July 12, 2013
What If You Could Snapchat a Scent?

Fresh-brewed coffee. Towels, just out of the dryer. The sour-sweet of a summer sidewalk. Sweat. Ocean. Brownies baking. Lilies blooming. Musk. Most of us tend to classify scent according to the way we experience it: as a sensation that is fleeting and ephemeral and ethereal, powerful in large part because of intangibility. In that, however, most of us are wrong. Scent is stuff like any other stuff — little bits of the world that shed and sweep and waft, making their way, finally, to our noses. Only at the point when the miasmic world meets the human brain does scent take on its mysterious power to alert us to danger, to seduce us into action, to goad us into memory.
But what if fragrance could be made … non-fleeting? What if it could be made permanent — a document of experience, lived and seen and smelled? Over in the U.K., the designer Amy Radcliffe has created a project that explores that idea. It’s a device that uses some of the best scent-preservation technology we have, headspace capture, to take, effectively, “snapshots” of scents. It works like a 35-mm camera, and its aim is to convert sensory experience into a vehicle for nostalgia. Imagine being able, Radcliffe suggests, to take a “scent” picture of that blissful day at the beach. Or of your newborn son. Or of your ailing mother.
Read more. [Image: Shutterstock/Sofia Andreevna]

What If You Could Snapchat a Scent?

Fresh-brewed coffee. Towels, just out of the dryer. The sour-sweet of a summer sidewalk. Sweat. Ocean. Brownies baking. Lilies blooming. Musk. Most of us tend to classify scent according to the way we experience it: as a sensation that is fleeting and ephemeral and ethereal, powerful in large part because of intangibility. In that, however, most of us are wrong. Scent is stuff like any other stuff — little bits of the world that shed and sweep and waft, making their way, finally, to our noses. Only at the point when the miasmic world meets the human brain does scent take on its mysterious power to alert us to danger, to seduce us into action, to goad us into memory.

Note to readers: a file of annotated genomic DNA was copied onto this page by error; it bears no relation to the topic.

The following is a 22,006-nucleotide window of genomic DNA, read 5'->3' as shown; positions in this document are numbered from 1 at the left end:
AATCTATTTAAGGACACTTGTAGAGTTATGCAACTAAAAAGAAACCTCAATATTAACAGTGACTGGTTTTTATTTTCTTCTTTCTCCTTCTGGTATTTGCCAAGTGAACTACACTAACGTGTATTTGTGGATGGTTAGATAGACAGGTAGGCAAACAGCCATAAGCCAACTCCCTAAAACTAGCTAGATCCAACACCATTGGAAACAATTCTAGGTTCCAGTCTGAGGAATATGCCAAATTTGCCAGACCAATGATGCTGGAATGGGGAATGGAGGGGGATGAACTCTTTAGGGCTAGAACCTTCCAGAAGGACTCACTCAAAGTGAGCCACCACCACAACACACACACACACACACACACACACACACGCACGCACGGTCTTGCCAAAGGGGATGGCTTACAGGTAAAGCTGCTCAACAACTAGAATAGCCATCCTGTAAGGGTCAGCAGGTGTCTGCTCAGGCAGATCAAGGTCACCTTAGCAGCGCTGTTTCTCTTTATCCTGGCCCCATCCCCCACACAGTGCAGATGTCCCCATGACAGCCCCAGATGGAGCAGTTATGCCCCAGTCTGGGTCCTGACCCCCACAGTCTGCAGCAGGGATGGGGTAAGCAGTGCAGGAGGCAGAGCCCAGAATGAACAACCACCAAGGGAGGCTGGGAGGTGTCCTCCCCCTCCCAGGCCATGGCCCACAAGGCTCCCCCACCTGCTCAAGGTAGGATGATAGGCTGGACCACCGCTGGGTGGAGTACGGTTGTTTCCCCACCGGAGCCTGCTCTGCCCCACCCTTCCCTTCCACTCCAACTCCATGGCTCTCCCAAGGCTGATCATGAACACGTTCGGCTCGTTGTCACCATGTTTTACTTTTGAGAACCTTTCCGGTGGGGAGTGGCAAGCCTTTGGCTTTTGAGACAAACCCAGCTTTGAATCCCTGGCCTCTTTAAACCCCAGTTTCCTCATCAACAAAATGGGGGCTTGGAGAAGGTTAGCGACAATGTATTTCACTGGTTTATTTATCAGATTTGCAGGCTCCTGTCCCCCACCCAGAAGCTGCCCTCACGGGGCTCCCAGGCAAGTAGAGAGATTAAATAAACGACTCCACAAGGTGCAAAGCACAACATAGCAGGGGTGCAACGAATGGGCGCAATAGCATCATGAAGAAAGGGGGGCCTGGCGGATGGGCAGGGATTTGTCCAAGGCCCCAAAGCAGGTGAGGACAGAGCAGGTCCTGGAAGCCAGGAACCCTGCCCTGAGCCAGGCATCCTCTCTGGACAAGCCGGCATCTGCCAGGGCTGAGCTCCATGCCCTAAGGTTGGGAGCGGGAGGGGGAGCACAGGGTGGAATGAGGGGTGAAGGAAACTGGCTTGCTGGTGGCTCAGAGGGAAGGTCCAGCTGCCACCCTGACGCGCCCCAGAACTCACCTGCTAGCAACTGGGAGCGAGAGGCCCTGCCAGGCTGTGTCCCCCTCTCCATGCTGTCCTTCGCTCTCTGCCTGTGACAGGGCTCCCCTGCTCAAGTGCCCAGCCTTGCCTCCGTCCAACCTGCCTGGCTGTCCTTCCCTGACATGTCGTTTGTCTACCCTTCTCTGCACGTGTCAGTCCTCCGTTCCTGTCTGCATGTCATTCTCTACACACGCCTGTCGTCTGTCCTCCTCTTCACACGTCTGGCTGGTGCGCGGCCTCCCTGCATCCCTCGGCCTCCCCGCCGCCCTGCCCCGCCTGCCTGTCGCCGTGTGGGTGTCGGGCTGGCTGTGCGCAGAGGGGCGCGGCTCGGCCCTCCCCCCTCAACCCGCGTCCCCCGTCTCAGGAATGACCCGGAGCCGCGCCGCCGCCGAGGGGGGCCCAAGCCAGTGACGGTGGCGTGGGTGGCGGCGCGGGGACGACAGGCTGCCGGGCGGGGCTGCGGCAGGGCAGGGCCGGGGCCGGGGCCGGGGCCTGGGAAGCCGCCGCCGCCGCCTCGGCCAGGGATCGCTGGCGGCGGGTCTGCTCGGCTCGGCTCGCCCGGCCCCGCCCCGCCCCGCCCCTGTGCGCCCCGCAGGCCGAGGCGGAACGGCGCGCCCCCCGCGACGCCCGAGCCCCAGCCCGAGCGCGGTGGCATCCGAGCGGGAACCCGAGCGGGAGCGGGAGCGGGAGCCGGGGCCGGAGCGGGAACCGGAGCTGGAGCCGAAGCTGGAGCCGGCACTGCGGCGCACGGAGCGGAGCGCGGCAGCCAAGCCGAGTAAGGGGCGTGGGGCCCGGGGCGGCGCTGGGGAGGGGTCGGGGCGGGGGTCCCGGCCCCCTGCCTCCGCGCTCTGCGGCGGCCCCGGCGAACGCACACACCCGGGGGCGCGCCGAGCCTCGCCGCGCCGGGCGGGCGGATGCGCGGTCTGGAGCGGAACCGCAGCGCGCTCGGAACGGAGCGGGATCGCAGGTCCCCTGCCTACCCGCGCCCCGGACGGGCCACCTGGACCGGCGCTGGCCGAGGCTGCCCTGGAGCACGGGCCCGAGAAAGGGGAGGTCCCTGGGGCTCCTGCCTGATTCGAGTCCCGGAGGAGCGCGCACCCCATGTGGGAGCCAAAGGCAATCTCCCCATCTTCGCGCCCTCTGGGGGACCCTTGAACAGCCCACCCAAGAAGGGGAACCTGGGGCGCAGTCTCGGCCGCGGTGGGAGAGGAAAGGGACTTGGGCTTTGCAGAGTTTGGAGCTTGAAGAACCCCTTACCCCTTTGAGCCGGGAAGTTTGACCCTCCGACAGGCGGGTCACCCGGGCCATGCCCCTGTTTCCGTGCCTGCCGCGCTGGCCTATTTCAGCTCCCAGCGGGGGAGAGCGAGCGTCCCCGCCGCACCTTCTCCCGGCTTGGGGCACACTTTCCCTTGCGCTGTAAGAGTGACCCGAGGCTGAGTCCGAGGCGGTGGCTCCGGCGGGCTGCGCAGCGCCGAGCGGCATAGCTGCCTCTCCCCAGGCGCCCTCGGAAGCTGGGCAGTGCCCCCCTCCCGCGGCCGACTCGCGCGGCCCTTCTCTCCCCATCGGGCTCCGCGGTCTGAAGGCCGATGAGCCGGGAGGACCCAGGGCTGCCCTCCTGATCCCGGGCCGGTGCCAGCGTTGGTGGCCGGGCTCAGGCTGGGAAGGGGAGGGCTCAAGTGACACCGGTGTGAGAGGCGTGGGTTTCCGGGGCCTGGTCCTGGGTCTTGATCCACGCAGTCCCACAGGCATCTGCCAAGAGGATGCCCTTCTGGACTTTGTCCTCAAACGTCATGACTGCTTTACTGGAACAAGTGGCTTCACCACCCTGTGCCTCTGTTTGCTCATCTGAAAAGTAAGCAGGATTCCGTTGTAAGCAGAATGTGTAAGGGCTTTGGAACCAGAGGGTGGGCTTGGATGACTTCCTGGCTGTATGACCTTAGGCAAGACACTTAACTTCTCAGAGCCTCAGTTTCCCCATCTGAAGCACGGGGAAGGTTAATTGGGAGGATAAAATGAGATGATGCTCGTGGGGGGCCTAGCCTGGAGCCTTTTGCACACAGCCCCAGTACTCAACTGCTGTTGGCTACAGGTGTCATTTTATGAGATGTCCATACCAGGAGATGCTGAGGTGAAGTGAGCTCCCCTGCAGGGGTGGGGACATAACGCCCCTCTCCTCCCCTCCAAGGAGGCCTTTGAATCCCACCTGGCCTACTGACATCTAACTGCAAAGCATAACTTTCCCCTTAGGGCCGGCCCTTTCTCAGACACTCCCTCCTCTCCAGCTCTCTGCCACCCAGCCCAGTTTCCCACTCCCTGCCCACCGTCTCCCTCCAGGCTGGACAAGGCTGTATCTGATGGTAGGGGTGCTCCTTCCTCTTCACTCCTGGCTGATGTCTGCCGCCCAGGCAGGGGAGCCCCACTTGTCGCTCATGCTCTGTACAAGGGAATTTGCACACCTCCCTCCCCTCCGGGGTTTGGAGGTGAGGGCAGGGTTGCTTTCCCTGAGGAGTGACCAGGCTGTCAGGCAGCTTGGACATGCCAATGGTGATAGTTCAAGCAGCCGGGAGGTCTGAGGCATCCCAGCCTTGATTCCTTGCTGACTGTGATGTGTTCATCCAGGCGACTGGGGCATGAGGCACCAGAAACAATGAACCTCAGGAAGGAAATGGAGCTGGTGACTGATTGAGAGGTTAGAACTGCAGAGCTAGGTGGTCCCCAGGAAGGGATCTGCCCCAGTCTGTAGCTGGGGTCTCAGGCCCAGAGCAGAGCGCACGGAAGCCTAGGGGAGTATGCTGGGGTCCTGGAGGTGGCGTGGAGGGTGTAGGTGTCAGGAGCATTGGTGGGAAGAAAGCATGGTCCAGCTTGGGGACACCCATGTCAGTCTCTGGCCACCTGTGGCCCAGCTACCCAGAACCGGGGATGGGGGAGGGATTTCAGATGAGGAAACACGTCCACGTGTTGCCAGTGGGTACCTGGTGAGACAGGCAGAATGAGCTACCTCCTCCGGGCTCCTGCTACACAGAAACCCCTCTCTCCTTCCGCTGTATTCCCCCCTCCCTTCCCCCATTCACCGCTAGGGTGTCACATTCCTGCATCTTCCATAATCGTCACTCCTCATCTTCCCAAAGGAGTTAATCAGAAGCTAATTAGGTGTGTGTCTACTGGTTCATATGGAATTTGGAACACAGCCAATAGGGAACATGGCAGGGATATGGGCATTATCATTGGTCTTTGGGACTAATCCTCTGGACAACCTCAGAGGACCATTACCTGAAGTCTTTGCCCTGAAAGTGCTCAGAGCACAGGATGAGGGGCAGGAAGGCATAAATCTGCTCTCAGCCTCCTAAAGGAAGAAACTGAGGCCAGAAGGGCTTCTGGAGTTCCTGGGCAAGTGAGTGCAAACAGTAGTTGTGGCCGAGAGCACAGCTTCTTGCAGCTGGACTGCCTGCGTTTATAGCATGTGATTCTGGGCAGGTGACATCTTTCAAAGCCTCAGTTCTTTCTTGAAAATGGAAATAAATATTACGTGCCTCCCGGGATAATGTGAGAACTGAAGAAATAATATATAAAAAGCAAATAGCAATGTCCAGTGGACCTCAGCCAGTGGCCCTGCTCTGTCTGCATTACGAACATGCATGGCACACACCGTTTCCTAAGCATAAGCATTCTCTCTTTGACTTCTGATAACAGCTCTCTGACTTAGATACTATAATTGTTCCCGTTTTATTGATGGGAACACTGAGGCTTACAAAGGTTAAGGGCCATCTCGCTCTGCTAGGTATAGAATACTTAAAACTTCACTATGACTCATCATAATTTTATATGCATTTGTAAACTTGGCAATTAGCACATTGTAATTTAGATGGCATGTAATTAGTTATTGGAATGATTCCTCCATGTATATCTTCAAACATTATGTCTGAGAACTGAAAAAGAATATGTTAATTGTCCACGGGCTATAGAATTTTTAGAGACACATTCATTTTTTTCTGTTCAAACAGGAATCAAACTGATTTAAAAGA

But what if fragrance could be made … non-fleeting? What if it could be made permanent — a document of experience, lived and seen and smelled? Over in the U.K., the designer Amy Radcliffe has created a project that explores that idea. It’s a device that uses some of the best scent-preservation technology we have, headspace capture, to take, effectively, “snapshots” of scents. It works like a 35-mm camera, and its aim is to convert sensory experience into a vehicle for nostalgia. Imagine being able, Radcliffe suggests, to take a “scent” picture of that blissful day at the beach. Or of your newborn son. Or of your ailing mother.

Read more. [Image: Shutterstock/Sofia Andreevna]

3:25pm
  
Filed under: Technology The Madeleine 
  1. sempergratia reblogged this from theatlantic
  2. justliverandom reblogged this from forloops
  3. forloops reblogged this from bookwormbreakfast
  4. bookwormbreakfast reblogged this from theatlantic and added:
    Scent preservation! WE ARE IN THE FUTURE NOW, YOU GUYS.
  5. oceanssneverlisten reblogged this from theatlantic
  6. awesomefuckingdistance reblogged this from antarcticanking
  7. effli reblogged this from theatlantic
  8. pucklish reblogged this from theatlantic
  9. archetypewriter reblogged this from theatlantic
  10. ssavanimal reblogged this from theatlantic
  11. tanyalokot reblogged this from thoriumdirigible
  12. lolableu reblogged this from theatlantic
  13. ritadela reblogged this from theatlantic and added:
    20 bucks people are gonna be snapchatting their farts.
  14. fuckyeahmoms reblogged this from theatlantic
  15. allowtheoceantowakeinyou reblogged this from theatlantic
  16. please-be-quiet-please reblogged this from theatlantic
  17. thoriumdirigible reblogged this from theatlantic